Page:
The model of the spectacle gives many examples from the film. The spectacle is any kind of compelling visual display. The main spectacle that portrays our daily reality is the kind that comes through our screens. Black Mirror uses screens a lot using phones, tv, or even a mirror. In “White Christmas”, the Z-eye is the screen of their eye. Although a Z-eye would be considered part of the hyperreal, the things it can do could be part of a spectacle. In the beginning of the film, there was a flashback where Matt is shown to be a dating coach to single men to help them seduce women. Matt uses the Z-eye to see and hear what his clients witness and provide instructions to them. His latest client is shy and socially awkward, Harry, whom Matt has instructed to enter an office Christmas party without being invited. Matt, along with several other single men sharing in Harry’s video stream, identify Jennifer as a quiet, “attractive outsider” from her social media profile. Matt guides Harry to starting a conversation with her. Matt controlling harry through a screen, is an example of the spectacle. In the powerpoint, the example about how the movie Rocky everyone loved. Sylvester Stallone, playing Rocky in the movie, is known as the actual Rocky because of the film. The real Rocky has no credit for what he did in real life, but Sylvester Stallone got all of his credit. Matt doing all the work for Harry is almost the same as the Rocky example. Harry is getting all the credit for Matt’s work. Also in the powerpoint, an example for the spectacle is the television. It says that television is the “single most powerful force shaping our cultural discourse and how we view the world”. Harry is viewing the world with the help of Matt inside of his head from the Z-eye.
There are many examples of the model hyperreal as well, in the Black Mirror episode “White Christmas”. The Z-eye is an irremovable augmented reality device implanted in one’s eyes granting them access to the internet to see and hear people. It enables the idea of blocking, not just social media, but the entire person, so they become an invisible, scrambled shadow to you and vice versa. An example of the Z-eye from the film is when Beth blocked Joe so she could not see him or hear him and he could not see or hear her. Beth had also blocked out the child she had from Joe, who he thought was his own daughter. With the Z-eye she was able to do what she wanted and he could not undo anything she did. So far the nearest thing we have in our world today is Google. The idea of blocking things out is believable, but not with something implanted into one’s head. The example of the invisible cloak comes to mind, from Harry Potter. Another example from the film is the “cookie”. The “cookie” is the concept of downloading and extracting an exact replica of yourself in digital form to act as your slave. An example of the cookie from the film is when Greta, a rich demanding woman, rejects a breakfast in bed that a clinic serves her because the toast is toasted a little more than she likes. The anesthetist told Greta to count backwards from ten as Greta is sedated. As she counts, she feels an out of body experience and is shown to be a tiny chip that is placed in a portable electronic device. The device was returned to her home, where her consciousness is greeted by Matt. He explains what she actually is, which is a digital copy of her consciousness called a “cookie”. In the powerpoint, it talks about the map over taking the territory. It also says media is the territory, the “reality”. Matt is able to take over people’s lives by the cookie using a replica to have as a slave. This also explains how the Z-eye can be used as a map for taking over a territory. An example the powerpoint gives is about football stadiums and the big screens used as a high def map for the map that is the territory. Harry’s visual map is Matt’s big screen to help direct him.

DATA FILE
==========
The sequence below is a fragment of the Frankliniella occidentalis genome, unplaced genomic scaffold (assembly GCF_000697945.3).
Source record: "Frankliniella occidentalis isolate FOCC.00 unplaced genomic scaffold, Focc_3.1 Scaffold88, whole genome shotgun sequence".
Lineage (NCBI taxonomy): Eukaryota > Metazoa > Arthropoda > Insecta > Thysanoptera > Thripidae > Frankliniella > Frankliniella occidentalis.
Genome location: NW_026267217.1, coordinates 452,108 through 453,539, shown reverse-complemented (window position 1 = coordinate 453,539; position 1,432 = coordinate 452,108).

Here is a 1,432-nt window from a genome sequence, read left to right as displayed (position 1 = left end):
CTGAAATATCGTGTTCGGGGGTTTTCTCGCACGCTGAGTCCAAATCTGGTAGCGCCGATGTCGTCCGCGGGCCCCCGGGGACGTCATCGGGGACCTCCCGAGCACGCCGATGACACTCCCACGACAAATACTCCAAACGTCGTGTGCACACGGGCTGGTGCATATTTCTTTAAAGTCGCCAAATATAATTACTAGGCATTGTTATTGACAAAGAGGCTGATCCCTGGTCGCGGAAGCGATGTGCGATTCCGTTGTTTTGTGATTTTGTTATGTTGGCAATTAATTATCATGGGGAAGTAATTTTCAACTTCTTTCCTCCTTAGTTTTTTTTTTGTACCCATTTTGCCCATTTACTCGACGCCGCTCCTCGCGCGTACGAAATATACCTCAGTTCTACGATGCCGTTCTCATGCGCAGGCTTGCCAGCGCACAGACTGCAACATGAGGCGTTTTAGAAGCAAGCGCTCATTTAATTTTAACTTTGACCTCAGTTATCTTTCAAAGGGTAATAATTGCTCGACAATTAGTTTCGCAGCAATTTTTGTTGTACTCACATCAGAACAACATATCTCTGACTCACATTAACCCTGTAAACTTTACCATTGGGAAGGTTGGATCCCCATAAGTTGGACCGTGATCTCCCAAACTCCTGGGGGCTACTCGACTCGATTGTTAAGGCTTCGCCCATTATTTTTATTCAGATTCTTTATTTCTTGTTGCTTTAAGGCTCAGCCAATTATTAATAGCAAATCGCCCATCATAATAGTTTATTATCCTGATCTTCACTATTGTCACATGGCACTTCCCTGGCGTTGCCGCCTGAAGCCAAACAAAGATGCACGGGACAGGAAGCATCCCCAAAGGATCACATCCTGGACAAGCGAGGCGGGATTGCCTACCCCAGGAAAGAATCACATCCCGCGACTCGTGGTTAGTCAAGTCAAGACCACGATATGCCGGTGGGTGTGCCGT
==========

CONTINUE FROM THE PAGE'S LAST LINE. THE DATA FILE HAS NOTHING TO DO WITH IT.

Meda Models/Themes in Society